A land of a thousand and one nuances, Morocco boasts myriad faces. Its gorgeous color spectrum is dominated by hues of ochre, white, green, red and blue. Colors teeming with meaning, stories and culture… that light up the landscape as well as our imaginations. This 5-part documentary series is a unique visual experience that leads viewers on an extraordinary voyage through Morocco.

Distributed by ZED


The schoolgirl from the Sichuan Mountains

Directed by Émilie Porry, Laurent Chalet

The Mosuo people in China live in a matriarchal society in which marriage does not exist and women share the power. One of their number, Erche Ma, lives in an isolated mountain village, cut off from the rest of the world. At the age of 12, this little corner of paradise is her entire universe.
Next fall, as tradition dictates, Erche Ma will become a woman and must stop going to school to work in the fields to help feed her family. Will she defy tradition to ensure the future she wants for herself? The risks are high, because in addition to her own future, the survival of the entire clan is at stake.

Distributed by ZED


Directed by Stéphane Horel

Festivals: International Science Film Festival Pariscience, International Environment Film Festival (2014)

A countdown has begun in Brussels. Europe is considering a ban on endocrine disruptors, ubiquitous chemicals that hijack children’s hormonal systems and impair their health. But the potential regulation is a threat for a vast array of economic interests. The future generations mandate an astute baby to lead a behind the scenes investigation of European democracy where industry, scientists and NGOs fight for influence. The result of an 18-month investigation, Endocrination exposes the indulgence and sensitivity of the European institutions towards corporate influence. Attack of independent researchers, instrumentalisation of science, conflicts of interest: the film also lifts the veil on the various strategies used by the chemical and pesticides lobbies, borrowed from the tobacco industry’s tool-box, to short-circuit the forthcoming regulation.

The great escape

Directed by Thierry Vincent de Lestrade, Sylvie Gilman

Former editor-in-chief of Le Monde, Eric Fottorino had the crazy idea of organizing a Birthday Tour to coincide with the 100th edition of the Tour de France. Around 20 passionate young cyclists headed off to follow the exact same route as the most popular cycling race in the world and to reestablish a connection with the values of cycling – pushing oneself to one’s limits, embracing people of diverse origins and respect for human adventure.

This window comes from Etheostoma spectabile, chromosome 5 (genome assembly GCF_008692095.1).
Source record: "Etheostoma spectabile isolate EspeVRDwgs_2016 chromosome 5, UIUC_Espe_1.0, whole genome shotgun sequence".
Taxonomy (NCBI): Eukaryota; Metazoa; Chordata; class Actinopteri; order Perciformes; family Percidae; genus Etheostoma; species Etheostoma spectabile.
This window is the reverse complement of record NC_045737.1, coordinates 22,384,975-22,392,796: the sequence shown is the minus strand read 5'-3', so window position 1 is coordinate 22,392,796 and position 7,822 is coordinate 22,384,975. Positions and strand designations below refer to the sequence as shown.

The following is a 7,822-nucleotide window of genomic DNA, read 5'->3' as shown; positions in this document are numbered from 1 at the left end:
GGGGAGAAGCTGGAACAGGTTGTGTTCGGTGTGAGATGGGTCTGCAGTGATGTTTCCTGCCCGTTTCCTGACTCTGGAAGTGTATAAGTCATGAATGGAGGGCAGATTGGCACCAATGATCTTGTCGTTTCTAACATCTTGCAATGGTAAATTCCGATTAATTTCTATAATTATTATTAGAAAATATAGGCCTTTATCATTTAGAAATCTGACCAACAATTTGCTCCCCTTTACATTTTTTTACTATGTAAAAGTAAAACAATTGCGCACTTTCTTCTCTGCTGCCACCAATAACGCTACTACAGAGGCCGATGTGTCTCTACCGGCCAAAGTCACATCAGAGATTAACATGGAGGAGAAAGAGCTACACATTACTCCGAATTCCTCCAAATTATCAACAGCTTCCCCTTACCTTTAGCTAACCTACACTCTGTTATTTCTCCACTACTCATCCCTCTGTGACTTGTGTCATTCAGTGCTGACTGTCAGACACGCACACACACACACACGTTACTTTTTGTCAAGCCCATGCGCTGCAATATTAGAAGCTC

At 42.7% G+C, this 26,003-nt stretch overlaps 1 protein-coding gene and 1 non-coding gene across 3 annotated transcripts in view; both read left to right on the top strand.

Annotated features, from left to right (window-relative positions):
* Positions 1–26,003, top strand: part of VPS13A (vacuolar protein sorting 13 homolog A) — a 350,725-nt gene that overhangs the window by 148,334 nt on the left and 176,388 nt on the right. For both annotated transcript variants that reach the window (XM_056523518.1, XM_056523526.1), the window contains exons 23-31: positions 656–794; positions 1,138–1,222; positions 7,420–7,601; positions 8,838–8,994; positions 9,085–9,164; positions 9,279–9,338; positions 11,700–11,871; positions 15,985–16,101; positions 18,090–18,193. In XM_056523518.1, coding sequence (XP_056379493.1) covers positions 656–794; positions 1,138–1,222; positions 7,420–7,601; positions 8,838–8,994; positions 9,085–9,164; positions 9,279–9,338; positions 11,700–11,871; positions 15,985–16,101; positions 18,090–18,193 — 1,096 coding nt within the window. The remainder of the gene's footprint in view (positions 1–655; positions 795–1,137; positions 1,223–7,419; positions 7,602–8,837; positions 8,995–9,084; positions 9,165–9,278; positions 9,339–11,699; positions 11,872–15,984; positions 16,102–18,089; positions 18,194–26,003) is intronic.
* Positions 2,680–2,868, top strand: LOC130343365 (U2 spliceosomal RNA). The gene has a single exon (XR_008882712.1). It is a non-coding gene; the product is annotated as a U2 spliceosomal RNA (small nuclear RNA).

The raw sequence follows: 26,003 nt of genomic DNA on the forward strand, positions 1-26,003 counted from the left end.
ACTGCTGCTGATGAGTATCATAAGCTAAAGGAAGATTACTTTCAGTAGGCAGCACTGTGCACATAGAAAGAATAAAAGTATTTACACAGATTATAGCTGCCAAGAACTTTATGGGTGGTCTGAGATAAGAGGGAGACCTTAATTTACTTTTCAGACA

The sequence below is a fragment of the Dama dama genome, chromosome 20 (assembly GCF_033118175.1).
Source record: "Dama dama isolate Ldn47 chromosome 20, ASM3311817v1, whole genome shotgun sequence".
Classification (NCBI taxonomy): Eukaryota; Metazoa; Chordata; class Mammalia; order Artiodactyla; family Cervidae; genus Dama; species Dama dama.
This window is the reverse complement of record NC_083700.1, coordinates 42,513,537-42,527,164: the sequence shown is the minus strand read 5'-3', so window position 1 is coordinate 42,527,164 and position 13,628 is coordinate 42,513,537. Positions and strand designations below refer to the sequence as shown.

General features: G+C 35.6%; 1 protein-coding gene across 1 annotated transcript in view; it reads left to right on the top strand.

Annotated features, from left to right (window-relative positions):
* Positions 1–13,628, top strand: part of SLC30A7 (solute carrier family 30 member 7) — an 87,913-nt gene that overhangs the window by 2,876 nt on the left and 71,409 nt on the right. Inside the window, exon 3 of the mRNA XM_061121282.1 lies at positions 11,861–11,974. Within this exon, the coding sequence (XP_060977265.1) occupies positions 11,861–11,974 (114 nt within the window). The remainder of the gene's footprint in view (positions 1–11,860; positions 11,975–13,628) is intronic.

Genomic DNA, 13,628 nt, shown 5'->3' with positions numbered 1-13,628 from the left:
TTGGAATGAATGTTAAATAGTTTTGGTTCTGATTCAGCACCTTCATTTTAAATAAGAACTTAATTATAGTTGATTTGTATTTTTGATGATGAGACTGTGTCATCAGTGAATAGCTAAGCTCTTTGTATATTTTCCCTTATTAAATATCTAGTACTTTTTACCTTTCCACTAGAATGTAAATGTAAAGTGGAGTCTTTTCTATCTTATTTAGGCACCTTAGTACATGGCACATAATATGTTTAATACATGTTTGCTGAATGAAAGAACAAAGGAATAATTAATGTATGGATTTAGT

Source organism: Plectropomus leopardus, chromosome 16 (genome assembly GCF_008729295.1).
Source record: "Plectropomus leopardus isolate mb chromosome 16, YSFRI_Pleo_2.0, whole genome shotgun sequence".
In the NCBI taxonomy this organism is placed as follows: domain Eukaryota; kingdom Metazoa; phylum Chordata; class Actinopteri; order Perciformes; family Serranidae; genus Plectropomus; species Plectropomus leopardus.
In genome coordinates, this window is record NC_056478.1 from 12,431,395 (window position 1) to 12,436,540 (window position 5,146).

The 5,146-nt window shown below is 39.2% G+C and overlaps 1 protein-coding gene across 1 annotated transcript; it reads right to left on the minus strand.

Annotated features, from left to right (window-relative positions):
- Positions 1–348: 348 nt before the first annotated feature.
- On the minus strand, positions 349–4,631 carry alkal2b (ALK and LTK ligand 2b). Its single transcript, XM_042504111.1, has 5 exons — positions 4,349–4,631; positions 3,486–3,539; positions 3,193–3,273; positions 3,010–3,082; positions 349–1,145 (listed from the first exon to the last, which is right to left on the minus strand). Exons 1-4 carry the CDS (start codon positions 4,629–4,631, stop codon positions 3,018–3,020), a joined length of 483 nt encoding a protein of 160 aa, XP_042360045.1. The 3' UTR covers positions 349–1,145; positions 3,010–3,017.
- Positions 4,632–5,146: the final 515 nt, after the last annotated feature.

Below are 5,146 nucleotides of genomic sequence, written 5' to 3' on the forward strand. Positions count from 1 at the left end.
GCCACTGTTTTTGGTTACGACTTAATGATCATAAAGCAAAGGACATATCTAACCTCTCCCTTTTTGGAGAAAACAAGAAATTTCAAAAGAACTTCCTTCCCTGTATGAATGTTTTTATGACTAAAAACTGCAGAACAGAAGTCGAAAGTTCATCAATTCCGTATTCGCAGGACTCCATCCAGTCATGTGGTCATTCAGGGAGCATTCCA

Jackie without Jack

Directed by Patrick Jeudy

A few days after her husband was assassinated in Dallas, Jackie Kennedy embarked on a series of interviews with the journalist Arthur M. Schlesinger. Unpublished for many years, they have now come to light and reveal a woman in mourning and in pain. She talks about different periods in her life – when she met John, the joy, the pain, the fights and the darker periods – and reveals her true personality. We thought we knew everything there was to know about her life, her public image and a few elements of her private life. But here, Patrick Jeudy gives us a unique and highly personal portrait of Jackie Kennedy.

Distributed by ZED


Directed by Christophe Weber, Franck Mazuet

After the capitulation of France in June 1940, a new battle began: between those French people who had resisted the Germans and those who collaborated. Based on hundreds of fascinating documents, photographs, letters and files relating to the cleansing of France, covering five years of occupation, this film explores the extraordinary fates of some forgotten fighters. Resistance hotheads, pro-Nazi fanatics or opportunistic gangsters, these people who have been left out of official histories engaged in a fight to the death, a fight that left more than 100,000 victims and which will always poison our memory.

Distributed by ZED

Waiting for hell

Directed by Pascal Vasselin

Festivals: Festival Dimension 3 2013 – Special Formats prize

Two age-old enemies in one 3D documentary – fire and the firefighter. One is about to have its moment of glory in the South of France. The other is getting ready, physically and mentally, to enter the lion's den. To firefighters, fire is the necessary enemy that shapes them and makes them proud. Within the walls of the fire station, they wait for hell.


Directed by Fanny Tondre, Olivier Jobard